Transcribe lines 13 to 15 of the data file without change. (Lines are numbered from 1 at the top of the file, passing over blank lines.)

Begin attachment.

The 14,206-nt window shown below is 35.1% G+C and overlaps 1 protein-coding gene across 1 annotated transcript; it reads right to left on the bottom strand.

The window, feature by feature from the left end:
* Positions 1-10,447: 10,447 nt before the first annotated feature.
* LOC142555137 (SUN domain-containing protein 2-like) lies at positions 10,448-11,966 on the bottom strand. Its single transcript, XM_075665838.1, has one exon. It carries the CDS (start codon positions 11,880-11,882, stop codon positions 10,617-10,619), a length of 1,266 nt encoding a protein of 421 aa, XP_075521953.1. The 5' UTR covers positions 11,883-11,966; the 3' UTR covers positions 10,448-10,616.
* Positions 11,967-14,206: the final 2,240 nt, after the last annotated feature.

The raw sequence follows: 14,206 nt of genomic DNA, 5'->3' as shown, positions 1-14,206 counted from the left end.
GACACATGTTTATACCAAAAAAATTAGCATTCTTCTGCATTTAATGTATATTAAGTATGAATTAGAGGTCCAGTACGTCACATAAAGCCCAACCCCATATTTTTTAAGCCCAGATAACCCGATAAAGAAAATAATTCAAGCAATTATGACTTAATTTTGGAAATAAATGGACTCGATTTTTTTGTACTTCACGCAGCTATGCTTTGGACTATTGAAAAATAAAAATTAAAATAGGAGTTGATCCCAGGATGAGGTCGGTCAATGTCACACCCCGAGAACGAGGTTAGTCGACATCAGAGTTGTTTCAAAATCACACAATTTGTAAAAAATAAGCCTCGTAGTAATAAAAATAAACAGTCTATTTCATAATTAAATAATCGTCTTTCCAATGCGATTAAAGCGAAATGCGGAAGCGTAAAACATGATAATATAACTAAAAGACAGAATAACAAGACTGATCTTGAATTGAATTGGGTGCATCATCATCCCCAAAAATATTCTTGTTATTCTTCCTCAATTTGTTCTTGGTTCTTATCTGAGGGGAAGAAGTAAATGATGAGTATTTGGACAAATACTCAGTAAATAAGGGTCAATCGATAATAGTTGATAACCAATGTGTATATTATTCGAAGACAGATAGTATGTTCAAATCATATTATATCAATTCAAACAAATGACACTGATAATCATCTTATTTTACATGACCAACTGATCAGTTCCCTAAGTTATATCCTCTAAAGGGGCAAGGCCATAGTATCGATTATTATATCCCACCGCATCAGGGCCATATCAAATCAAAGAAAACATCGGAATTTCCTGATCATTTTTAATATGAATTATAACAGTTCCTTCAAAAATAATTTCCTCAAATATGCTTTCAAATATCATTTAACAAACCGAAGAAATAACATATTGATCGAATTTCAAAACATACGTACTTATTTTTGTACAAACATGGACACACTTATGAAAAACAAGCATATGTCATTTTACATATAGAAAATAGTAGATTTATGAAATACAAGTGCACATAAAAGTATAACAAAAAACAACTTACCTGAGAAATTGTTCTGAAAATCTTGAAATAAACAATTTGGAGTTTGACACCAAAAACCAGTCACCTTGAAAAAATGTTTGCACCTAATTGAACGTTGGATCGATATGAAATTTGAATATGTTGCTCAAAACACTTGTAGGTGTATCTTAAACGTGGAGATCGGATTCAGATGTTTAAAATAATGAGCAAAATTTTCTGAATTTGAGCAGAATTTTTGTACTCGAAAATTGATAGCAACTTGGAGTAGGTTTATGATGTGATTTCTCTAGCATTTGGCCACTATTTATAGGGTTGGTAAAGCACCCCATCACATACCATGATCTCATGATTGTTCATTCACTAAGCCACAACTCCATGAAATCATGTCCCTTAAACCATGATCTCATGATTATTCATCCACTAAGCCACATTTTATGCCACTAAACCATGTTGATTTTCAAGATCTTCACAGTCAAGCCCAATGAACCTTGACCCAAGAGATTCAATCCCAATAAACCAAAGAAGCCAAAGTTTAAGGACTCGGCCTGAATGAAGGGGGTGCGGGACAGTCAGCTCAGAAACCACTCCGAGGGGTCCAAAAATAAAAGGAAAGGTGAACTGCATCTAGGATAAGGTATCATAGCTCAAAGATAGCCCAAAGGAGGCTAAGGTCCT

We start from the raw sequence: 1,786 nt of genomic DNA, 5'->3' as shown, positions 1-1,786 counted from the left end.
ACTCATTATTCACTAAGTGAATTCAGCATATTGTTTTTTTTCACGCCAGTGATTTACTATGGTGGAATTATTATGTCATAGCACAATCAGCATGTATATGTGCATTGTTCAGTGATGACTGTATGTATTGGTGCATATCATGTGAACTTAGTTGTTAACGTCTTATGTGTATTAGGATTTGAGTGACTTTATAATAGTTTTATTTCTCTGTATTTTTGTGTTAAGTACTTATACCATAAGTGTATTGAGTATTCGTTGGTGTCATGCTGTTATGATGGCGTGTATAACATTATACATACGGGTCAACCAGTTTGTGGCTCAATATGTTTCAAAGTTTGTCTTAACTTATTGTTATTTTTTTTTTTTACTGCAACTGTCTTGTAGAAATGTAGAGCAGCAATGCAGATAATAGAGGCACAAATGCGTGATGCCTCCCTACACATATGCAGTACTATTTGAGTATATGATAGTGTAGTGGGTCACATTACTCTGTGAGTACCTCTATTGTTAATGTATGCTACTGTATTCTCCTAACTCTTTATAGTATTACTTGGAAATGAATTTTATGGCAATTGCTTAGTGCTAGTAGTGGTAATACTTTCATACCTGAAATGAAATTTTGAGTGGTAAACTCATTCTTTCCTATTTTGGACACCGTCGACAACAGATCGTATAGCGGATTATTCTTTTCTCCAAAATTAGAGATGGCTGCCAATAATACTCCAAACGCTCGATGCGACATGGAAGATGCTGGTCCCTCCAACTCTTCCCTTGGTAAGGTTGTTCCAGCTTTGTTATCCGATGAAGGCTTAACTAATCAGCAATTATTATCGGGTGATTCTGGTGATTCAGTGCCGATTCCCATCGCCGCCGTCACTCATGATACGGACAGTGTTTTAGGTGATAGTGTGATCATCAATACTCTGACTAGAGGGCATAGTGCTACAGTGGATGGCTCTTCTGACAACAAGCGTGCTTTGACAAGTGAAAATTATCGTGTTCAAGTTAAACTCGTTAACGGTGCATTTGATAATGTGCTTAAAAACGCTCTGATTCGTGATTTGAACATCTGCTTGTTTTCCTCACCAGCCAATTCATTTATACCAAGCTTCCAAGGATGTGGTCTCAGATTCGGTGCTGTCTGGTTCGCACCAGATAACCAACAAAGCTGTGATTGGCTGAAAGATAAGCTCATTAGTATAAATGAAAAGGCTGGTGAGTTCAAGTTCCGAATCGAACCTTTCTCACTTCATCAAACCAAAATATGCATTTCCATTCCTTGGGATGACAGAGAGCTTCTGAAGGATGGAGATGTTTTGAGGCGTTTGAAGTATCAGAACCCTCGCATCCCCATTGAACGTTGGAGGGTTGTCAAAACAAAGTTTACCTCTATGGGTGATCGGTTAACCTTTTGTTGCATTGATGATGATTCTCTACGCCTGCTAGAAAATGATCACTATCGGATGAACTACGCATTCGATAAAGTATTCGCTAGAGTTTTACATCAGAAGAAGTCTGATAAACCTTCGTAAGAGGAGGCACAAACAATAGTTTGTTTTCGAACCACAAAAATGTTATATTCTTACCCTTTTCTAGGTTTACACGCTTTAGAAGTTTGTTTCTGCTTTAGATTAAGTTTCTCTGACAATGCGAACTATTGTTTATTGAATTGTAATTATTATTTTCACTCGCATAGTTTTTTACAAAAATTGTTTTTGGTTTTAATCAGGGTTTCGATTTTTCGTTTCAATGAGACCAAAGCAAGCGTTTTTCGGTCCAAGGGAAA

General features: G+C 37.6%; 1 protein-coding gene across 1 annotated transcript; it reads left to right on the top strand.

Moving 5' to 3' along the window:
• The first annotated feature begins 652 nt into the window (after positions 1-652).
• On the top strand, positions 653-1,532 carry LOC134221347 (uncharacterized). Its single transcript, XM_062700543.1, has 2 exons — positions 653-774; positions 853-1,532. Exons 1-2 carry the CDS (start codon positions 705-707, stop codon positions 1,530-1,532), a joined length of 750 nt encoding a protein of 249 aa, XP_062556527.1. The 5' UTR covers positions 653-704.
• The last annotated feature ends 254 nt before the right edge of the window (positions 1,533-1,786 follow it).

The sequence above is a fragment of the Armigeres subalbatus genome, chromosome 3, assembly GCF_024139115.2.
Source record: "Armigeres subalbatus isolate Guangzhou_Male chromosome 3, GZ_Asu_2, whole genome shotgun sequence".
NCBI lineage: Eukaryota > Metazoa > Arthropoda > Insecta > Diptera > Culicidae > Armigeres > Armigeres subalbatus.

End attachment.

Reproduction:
• On the top strand, positions 653-1,532 carry LOC134221347 (uncharacterized). Its single transcript, XM_062700543.1, has 2 exons — positions 653-774; positions 853-1,532. Exons 1-2 carry the CDS (start codon positions 705-707, stop codon positions 1,530-1,532), a joined length of 750 nt encoding a protein of 249 aa, XP_062556527.1. The 5' UTR covers positions 653-704.
• The last annotated feature ends 254 nt before the right edge of the window (positions 1,533-1,786 follow it).

The sequence above is a fragment of the Armigeres subalbatus genome, chromosome 3, assembly GCF_024139115.2.